First-degree relative with kidney disease increases disease risk by three-fold

In a large population-based family study, family history of kidney disease was strongly associated with increased risk of chronic kidney disease.

In this large population-based family study recently published in the American Journal of Kidney Diseases, researchers investigated the familial aggregation of CKD by comparing the risk of chronic kidney disease (CKD) in individuals with an affected first-degree relative to that in the general population. Participants with an affected first-degree relative were observed to have a threefold higher risk of CKD compared to that in the general population, independent of BMI, hypertension, diabetes, hypercholesterolemia, history of cardiovascular disease (CVD), and smoking status. The authors of this study observed a 1.56 fold higher risk in those with an affected spouse, suggesting that shared environmental factors and/or assortative mating play a role. Heritability of eGFR was considerable (44%), whereas heritability of UAE was moderate (20%). Heritability of kidney related markers and serum electrolytes ranged between 20 and 50%. These results indicate an important role for genetic factors in modulating susceptibility to kidney disease in the general population.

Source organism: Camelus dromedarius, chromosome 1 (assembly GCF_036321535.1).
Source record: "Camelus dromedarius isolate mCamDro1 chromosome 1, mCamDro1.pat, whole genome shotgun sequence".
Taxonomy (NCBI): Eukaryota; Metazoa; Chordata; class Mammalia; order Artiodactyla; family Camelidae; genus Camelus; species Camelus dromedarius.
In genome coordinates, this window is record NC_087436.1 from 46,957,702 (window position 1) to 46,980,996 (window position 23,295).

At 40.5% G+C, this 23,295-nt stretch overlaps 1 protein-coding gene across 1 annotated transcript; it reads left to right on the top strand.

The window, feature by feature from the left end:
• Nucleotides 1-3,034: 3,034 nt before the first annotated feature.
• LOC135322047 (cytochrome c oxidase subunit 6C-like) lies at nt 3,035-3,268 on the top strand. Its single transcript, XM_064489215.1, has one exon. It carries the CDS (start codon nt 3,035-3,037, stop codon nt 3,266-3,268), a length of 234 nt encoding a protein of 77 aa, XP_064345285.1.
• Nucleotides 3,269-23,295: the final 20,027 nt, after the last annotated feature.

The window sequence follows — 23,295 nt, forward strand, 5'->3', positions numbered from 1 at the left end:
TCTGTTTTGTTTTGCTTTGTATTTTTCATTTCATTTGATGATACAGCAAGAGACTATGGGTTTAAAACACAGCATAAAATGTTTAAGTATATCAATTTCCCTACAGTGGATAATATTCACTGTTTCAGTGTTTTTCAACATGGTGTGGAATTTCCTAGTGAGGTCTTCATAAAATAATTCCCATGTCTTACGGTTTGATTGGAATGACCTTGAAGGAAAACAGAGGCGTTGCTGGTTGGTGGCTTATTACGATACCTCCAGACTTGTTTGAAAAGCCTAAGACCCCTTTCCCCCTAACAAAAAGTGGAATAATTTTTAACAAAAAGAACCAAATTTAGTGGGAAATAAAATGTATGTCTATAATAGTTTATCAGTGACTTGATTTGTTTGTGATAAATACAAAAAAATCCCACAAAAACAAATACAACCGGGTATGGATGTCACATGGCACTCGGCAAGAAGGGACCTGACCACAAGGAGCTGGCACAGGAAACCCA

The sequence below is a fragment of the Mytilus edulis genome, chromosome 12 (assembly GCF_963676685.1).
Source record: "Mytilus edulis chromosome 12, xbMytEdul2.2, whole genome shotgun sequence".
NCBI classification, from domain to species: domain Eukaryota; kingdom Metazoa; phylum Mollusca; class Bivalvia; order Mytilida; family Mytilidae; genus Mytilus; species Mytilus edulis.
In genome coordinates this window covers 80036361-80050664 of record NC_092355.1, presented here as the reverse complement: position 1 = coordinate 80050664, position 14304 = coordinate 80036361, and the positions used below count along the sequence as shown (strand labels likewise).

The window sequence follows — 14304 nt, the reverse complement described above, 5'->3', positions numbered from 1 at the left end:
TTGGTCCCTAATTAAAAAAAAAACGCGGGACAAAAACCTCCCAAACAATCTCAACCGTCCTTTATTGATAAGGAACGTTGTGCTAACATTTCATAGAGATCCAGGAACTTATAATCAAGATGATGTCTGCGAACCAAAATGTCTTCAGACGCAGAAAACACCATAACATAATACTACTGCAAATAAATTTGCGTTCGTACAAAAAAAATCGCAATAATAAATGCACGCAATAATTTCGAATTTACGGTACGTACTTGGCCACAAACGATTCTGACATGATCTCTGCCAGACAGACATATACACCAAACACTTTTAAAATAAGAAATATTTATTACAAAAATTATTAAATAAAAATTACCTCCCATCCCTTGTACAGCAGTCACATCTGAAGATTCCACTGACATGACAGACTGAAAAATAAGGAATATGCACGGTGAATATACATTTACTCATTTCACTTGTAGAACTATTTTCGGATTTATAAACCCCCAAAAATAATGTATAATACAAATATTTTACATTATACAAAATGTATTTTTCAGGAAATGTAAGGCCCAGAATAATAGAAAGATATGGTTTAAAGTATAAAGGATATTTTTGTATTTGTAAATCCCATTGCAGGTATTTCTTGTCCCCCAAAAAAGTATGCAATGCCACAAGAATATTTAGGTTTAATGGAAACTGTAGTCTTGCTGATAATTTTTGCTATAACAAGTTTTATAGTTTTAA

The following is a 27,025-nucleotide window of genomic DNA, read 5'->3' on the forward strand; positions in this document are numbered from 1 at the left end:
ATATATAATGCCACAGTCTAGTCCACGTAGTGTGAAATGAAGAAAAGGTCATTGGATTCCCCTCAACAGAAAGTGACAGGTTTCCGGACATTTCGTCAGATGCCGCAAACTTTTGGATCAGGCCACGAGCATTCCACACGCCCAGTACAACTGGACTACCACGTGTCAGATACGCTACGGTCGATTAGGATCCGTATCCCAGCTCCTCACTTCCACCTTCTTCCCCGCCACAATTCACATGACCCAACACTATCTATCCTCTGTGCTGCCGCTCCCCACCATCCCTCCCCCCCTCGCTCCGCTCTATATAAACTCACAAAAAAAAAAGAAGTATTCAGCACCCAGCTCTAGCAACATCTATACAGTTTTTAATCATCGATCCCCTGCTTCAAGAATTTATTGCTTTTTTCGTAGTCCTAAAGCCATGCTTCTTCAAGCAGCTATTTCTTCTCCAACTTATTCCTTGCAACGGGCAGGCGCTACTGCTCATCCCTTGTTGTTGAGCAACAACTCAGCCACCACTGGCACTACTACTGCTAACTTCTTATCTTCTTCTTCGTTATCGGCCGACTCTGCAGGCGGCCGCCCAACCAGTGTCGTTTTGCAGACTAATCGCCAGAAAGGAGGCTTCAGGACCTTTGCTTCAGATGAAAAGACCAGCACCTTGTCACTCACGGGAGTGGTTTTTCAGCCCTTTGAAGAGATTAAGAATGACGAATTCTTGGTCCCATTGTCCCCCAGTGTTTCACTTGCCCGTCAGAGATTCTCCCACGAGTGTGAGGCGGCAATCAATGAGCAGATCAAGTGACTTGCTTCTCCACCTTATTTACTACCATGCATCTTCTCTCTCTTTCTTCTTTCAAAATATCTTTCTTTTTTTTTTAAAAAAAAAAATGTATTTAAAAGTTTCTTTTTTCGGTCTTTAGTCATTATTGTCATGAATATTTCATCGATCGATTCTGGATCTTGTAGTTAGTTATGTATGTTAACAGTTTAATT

ARTICLE TITLE: Familial Aggregation of CKD and Heritability of Kidney Biomarkers in the General Population: The Lifelines Cohort Study

AUTHORS: Jia Zhang, PhD, Chris HL Thio, PhD, Ron T. Gansevoort, MD, PhD, Harold Snieder, PhD


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